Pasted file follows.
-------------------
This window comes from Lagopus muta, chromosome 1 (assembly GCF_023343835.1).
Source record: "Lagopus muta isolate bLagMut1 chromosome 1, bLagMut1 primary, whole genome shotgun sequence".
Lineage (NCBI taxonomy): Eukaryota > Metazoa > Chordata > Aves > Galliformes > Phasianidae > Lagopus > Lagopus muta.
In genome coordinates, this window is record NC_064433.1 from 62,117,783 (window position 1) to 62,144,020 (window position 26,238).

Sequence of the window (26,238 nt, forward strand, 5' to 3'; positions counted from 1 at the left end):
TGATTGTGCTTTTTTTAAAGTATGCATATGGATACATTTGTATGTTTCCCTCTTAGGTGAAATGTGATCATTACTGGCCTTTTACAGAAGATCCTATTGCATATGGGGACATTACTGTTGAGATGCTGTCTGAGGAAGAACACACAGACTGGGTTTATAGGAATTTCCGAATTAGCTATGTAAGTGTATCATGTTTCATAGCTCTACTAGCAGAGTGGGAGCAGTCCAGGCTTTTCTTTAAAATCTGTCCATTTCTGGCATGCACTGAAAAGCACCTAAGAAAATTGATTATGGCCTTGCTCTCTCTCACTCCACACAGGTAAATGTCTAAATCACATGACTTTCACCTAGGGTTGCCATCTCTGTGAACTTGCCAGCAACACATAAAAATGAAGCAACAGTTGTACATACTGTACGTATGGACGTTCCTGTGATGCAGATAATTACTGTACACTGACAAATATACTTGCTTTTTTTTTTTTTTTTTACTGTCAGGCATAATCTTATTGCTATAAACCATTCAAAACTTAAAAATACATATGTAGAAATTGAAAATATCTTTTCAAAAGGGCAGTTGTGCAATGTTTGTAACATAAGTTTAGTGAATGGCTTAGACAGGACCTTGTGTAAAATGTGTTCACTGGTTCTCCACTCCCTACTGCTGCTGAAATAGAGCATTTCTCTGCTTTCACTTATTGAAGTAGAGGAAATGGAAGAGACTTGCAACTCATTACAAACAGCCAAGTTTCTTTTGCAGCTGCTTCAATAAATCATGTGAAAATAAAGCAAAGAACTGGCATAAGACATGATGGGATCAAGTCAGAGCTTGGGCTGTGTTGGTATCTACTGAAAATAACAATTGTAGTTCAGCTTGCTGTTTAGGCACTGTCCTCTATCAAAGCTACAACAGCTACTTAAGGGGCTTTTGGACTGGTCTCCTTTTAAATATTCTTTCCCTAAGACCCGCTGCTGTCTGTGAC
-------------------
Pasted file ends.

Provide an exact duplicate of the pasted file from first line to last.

This window comes from Lagopus muta, chromosome 1 (assembly GCF_023343835.1).
Source record: "Lagopus muta isolate bLagMut1 chromosome 1, bLagMut1 primary, whole genome shotgun sequence".
Lineage (NCBI taxonomy): Eukaryota > Metazoa > Chordata > Aves > Galliformes > Phasianidae > Lagopus > Lagopus muta.
In genome coordinates, this window is record NC_064433.1 from 62,117,783 (window position 1) to 62,144,020 (window position 26,238).

Sequence of the window (26,238 nt, forward strand, 5' to 3'; positions counted from 1 at the left end):
TGATTGTGCTTTTTTTAAAGTATGCATATGGATACATTTGTATGTTTCCCTCTTAGGTGAAATGTGATCATTACTGGCCTTTTACAGAAGATCCTATTGCATATGGGGACATTACTGTTGAGATGCTGTCTGAGGAAGAACACACAGACTGGGTTTATAGGAATTTCCGAATTAGCTATGTAAGTGTATCATGTTTCATAGCTCTACTAGCAGAGTGGGAGCAGTCCAGGCTTTTCTTTAAAATCTGTCCATTTCTGGCATGCACTGAAAAGCACCTAAGAAAATTGATTATGGCCTTGCTCTCTCTCACTCCACACAGGTAAATGTCTAAATCACATGACTTTCACCTAGGGTTGCCATCTCTGTGAACTTGCCAGCAACACATAAAAATGAAGCAACAGTTGTACATACTGTACGTATGGACGTTCCTGTGATGCAGATAATTACTGTACACTGACAAATATACTTGCTTTTTTTTTTTTTTTTTACTGTCAGGCATAATCTTATTGCTATAAACCATTCAAAACTTAAAAATACATATGTAGAAATTGAAAATATCTTTTCAAAAGGGCAGTTGTGCAATGTTTGTAACATAAGTTTAGTGAATGGCTTAGACAGGACCTTGTGTAAAATGTGTTCACTGGTTCTCCACTCCCTACTGCTGCTGAAATAGAGCATTTCTCTGCTTTCACTTATTGAAGTAGAGGAAATGGAAGAGACTTGCAACTCATTACAAACAGCCAAGTTTCTTTTGCAGCTGCTTCAATAAATCATGTGAAAATAAAGCAAAGAACTGGCATAAGACATGATGGGATCAAGTCAGAGCTTGGGCTGTGTTGGTATCTACTGAAAATAACAATTGTAGTTCAGCTTGCTGTTTAGGCACTGTCCTCTATCAAAGCTACAACAGCTACTTAAGGGGCTTTTGGACTGGTCTCCTTTTAAATATTCTTTCCCTAAGACCCGCTGCTGTCTGTGAC